The Cost of Having a Baby – What you Need to Budget For

Having a baby can be expensive. Depending on your lifestyle and financial commitments, finding the money to cover everything can be a challenge, so this is why it’s wise to start squirrelling a little bit of money away if you know one day you want to have children. The cost of having a baby varies – here’s what you need to budget for.

Home Setup

$1000 – 2000 At a minimum you’ll need a cot with a clean mattress, this will set you back anywhere between $100 and $750, depending on what style and brand you go with. You’ll also need several sets of linen for the cot so add around $150 for that. You’ll need a change table, which will cost somewhere between $70 and $600. A set of draws for you baby’s clothes – these range between $90 and $600; and it’s worthwhile getting some sort of comfortable chair to sit in to feed your baby, which can range between $90-$500.

You’ll also need a car seat, so you should expect to pay up to $500, and a pram which will vary in price. Prams range between $500 and $1000 for a new one, depending on the brand and the style.


Breastfeeding costs nothing so from a financial perspective it is definitely worth persevering with it. You may want to invest in a breast pump, which will cost anywhere between $150 – $300. If breast feeding is not an option, the cost of formula is around $30 a tin (depending on the brand), and you’ll go through at least one tin a week, if not more.

Once your baby begins solids, around five dollars a day should cover it, if you are using ready-made baby food. It’s cheaper to make your own, so you can reduce this cost if you are planning to cook from scratch for your baby.


In the early weeks babies go though eight to ten nappy changes a day. As they get older this amount reduces, so by the time they are a toddler it’s about four changes a day. But the nappies get bigger (because so do their poos and wees) so the price doesn’t change much. You should budget for $40 – $50 a week on disposable nappies.

Cloth nappies are a significant outlay to start with (expect around $1000 to buy all you need), but cloth nappies save money in the long run, even considering the ongoing laundering costs. Research has proven that across the ‘nappy’ years, using cloth nappies will save around $2000.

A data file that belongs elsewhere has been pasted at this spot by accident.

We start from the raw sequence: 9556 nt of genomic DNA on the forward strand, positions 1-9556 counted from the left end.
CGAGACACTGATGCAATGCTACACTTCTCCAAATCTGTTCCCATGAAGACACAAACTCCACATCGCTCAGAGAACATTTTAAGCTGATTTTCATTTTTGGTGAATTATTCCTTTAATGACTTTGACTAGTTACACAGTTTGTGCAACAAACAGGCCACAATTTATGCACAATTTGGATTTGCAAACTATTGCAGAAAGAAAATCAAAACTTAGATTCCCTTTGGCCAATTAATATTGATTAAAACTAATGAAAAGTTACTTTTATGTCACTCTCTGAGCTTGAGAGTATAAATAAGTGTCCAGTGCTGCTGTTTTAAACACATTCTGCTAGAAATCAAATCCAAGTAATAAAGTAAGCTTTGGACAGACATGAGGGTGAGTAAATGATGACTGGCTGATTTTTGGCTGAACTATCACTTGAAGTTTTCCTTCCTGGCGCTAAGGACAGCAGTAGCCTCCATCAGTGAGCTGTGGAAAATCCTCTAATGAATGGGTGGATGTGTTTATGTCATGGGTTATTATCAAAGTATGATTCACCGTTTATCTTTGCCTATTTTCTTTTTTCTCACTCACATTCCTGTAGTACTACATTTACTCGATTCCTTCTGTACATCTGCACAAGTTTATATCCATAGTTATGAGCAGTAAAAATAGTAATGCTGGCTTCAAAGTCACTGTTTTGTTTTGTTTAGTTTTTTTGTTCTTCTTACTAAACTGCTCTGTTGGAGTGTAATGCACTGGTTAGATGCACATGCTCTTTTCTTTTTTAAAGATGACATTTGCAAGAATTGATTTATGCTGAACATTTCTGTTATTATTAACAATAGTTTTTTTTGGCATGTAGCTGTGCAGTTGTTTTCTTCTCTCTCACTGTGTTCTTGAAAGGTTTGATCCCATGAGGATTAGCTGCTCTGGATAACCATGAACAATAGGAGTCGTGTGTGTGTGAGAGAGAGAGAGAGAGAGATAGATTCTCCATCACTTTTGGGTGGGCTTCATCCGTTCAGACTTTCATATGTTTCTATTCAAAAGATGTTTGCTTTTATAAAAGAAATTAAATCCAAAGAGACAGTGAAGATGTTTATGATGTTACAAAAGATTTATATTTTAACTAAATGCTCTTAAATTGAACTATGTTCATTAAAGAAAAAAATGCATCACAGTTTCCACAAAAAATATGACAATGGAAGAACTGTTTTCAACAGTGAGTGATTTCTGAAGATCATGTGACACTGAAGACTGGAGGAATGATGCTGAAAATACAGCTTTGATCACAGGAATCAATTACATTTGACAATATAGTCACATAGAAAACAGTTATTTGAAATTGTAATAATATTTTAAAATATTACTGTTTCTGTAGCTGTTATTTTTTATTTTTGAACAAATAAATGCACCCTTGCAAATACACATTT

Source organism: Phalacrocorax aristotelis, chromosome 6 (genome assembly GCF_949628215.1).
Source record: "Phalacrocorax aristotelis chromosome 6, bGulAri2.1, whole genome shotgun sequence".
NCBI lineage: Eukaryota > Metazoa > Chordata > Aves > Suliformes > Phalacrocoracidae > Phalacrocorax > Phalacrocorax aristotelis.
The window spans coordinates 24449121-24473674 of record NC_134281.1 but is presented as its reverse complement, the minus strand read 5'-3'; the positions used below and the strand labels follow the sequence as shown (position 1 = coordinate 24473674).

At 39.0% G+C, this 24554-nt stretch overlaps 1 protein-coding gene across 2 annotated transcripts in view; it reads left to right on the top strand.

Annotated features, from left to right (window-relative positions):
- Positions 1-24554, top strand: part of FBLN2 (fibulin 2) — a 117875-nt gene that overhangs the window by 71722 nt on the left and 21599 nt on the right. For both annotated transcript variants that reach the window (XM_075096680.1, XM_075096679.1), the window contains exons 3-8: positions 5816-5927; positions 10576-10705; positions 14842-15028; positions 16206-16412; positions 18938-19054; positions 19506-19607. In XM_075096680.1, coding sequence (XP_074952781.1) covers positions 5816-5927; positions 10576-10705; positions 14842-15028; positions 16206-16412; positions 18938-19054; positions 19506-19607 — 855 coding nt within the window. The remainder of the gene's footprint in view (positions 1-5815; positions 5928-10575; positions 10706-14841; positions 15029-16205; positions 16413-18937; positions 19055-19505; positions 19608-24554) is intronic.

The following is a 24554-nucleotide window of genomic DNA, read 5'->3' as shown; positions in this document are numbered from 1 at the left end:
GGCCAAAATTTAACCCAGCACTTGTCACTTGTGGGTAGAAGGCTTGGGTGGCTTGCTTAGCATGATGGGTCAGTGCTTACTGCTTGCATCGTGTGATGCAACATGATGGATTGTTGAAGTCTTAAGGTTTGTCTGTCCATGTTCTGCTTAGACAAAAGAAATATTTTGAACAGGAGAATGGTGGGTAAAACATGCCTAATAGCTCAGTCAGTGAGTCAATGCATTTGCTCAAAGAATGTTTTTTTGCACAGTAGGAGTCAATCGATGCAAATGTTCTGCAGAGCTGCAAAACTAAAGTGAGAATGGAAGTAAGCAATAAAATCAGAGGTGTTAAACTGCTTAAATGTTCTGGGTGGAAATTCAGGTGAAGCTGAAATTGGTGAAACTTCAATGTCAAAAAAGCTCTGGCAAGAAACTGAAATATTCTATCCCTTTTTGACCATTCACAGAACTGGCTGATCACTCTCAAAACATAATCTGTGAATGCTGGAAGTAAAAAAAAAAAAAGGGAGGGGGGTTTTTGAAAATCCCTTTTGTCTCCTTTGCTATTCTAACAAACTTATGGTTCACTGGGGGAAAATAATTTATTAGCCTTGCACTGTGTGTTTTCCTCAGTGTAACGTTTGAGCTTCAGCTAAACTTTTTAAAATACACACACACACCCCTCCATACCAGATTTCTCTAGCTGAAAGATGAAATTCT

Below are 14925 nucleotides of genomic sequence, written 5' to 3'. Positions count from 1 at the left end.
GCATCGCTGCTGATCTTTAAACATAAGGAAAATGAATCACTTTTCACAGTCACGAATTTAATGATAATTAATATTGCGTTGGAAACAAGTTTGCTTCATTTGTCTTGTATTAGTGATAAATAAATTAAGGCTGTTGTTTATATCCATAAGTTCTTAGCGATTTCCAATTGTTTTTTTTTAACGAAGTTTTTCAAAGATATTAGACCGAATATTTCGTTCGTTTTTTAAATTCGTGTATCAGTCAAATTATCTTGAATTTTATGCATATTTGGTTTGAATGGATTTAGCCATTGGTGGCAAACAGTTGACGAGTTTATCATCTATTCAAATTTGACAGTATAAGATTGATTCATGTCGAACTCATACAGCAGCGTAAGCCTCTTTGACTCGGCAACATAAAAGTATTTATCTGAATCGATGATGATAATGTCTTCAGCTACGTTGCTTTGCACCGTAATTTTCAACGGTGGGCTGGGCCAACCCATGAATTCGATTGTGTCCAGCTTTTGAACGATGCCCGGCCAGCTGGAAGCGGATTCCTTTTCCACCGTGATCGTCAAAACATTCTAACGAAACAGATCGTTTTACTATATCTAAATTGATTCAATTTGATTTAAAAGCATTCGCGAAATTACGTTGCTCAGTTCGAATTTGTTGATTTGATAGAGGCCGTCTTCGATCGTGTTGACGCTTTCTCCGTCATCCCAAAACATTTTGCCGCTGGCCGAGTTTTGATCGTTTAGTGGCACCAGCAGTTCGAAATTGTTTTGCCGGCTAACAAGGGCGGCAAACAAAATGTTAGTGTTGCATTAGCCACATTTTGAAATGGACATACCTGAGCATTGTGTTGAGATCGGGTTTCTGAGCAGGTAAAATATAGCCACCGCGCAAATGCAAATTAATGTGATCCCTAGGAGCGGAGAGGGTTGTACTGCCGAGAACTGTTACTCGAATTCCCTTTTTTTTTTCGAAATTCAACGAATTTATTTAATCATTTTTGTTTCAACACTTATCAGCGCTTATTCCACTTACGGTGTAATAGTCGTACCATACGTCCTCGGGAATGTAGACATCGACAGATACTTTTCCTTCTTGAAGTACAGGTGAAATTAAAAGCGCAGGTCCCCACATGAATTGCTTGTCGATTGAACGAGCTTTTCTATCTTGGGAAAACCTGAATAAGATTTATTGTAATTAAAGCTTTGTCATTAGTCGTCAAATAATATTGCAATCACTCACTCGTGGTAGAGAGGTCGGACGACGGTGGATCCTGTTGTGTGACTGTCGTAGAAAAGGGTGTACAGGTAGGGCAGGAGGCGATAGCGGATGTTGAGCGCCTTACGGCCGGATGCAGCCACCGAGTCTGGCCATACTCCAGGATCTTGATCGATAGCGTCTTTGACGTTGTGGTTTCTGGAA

Clothes for You

You’ll need new clothes to accommodate your growing belly so allocate at least $250 for some basic pieces – jeans, t-shirts – long and short sleeve, a dress for an occasion, cardigan / wraps to keep you warm.

Clothes For Baby

Babies grow fast, so you’ll need to buy them clothes frequently. You’ll need several sets of clothes from 0 – 3 months, the same again for 3 – 6 month, 6 – 9 months and 9 – 12 months. They grow a little slower after 12 months so things last a little longer. A minimum budget of $500 for the first year for clothes, should cover the basics.

Medical Expenses

Depending on what model of care you opt for, your expenses could be anywhere between $200 and $10,000.

Private care means paying for a private obstetrician (between $4000 – $8000), insurance premiums for the 12 months prior to your baby’s arrival (around $350/month), hospital excess fees are between $250 and $500. If you have an epidural, possible out of pocket expense for the anaesthetist may be between $300 – $1000.

Giving birth in a public hospital is significantly cheaper, and should be covered by medicare for the most part.

Child Care & Education

If you are returning to work after your maternity leave payments finish, you’ll need to consider a potentially reduced income (if not returning full time) and child care expenses, which are between $110 and $150 per day.

It’s also a good idea to start thinking ahead about the cost of your child’s education. It’s worthwhile starting to stash the cash soon rather than later so you have some sort of nest egg to draw on to cover these expenses. The banks offer some good education funds with flexible payment and benefit options that will help you plan for these expenses. Speak to your bank about such accounts.

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